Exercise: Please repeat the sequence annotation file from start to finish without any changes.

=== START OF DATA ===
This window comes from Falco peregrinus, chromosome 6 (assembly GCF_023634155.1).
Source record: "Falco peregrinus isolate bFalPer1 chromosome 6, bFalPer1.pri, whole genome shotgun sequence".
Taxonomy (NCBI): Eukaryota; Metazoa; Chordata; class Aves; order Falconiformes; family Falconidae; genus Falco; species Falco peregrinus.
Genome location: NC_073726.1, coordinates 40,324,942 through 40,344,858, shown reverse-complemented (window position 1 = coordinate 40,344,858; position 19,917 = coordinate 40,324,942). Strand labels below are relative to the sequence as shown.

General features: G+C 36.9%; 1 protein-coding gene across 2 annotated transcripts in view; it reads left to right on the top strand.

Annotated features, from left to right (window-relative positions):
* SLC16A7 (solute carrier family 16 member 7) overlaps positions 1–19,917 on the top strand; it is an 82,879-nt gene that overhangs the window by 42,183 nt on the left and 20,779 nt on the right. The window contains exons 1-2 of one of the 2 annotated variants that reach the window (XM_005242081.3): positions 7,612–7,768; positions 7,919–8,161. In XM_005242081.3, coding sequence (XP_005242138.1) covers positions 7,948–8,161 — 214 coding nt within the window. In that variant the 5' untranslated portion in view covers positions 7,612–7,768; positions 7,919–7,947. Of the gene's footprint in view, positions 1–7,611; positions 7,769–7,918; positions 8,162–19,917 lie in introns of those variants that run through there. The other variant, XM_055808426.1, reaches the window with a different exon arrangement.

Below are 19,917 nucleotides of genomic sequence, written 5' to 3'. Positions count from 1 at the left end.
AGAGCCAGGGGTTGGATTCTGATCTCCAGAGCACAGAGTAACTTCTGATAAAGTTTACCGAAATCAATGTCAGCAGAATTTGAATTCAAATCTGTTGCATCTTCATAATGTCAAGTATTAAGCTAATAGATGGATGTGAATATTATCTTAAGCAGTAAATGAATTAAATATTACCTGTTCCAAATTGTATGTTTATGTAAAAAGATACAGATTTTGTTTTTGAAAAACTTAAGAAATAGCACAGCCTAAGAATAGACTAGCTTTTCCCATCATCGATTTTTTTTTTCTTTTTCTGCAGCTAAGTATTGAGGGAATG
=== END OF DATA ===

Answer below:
This window comes from Falco peregrinus, chromosome 6 (assembly GCF_023634155.1).
Source record: "Falco peregrinus isolate bFalPer1 chromosome 6, bFalPer1.pri, whole genome shotgun sequence".
Taxonomy (NCBI): Eukaryota; Metazoa; Chordata; class Aves; order Falconiformes; family Falconidae; genus Falco; species Falco peregrinus.
Genome location: NC_073726.1, coordinates 40,324,942 through 40,344,858, shown reverse-complemented (window position 1 = coordinate 40,344,858; position 19,917 = coordinate 40,324,942). Strand labels below are relative to the sequence as shown.

General features: G+C 36.9%; 1 protein-coding gene across 2 annotated transcripts in view; it reads left to right on the top strand.

Annotated features, from left to right (window-relative positions):
* SLC16A7 (solute carrier family 16 member 7) overlaps positions 1–19,917 on the top strand; it is an 82,879-nt gene that overhangs the window by 42,183 nt on the left and 20,779 nt on the right. The window contains exons 1-2 of one of the 2 annotated variants that reach the window (XM_005242081.3): positions 7,612–7,768; positions 7,919–8,161. In XM_005242081.3, coding sequence (XP_005242138.1) covers positions 7,948–8,161 — 214 coding nt within the window. In that variant the 5' untranslated portion in view covers positions 7,612–7,768; positions 7,919–7,947. Of the gene's footprint in view, positions 1–7,611; positions 7,769–7,918; positions 8,162–19,917 lie in introns of those variants that run through there. The other variant, XM_055808426.1, reaches the window with a different exon arrangement.

Below are 19,917 nucleotides of genomic sequence, written 5' to 3'. Positions count from 1 at the left end.
AGAGCCAGGGGTTGGATTCTGATCTCCAGAGCACAGAGTAACTTCTGATAAAGTTTACCGAAATCAATGTCAGCAGAATTTGAATTCAAATCTGTTGCATCTTCATAATGTCAAGTATTAAGCTAATAGATGGATGTGAATATTATCTTAAGCAGTAAATGAATTAAATATTACCTGTTCCAAATTGTATGTTTATGTAAAAAGATACAGATTTTGTTTTTGAAAAACTTAAGAAATAGCACAGCCTAAGAATAGACTAGCTTTTCCCATCATCGATTTTTTTTTTCTTTTTCTGCAGCTAAGTATTGAGGGAATG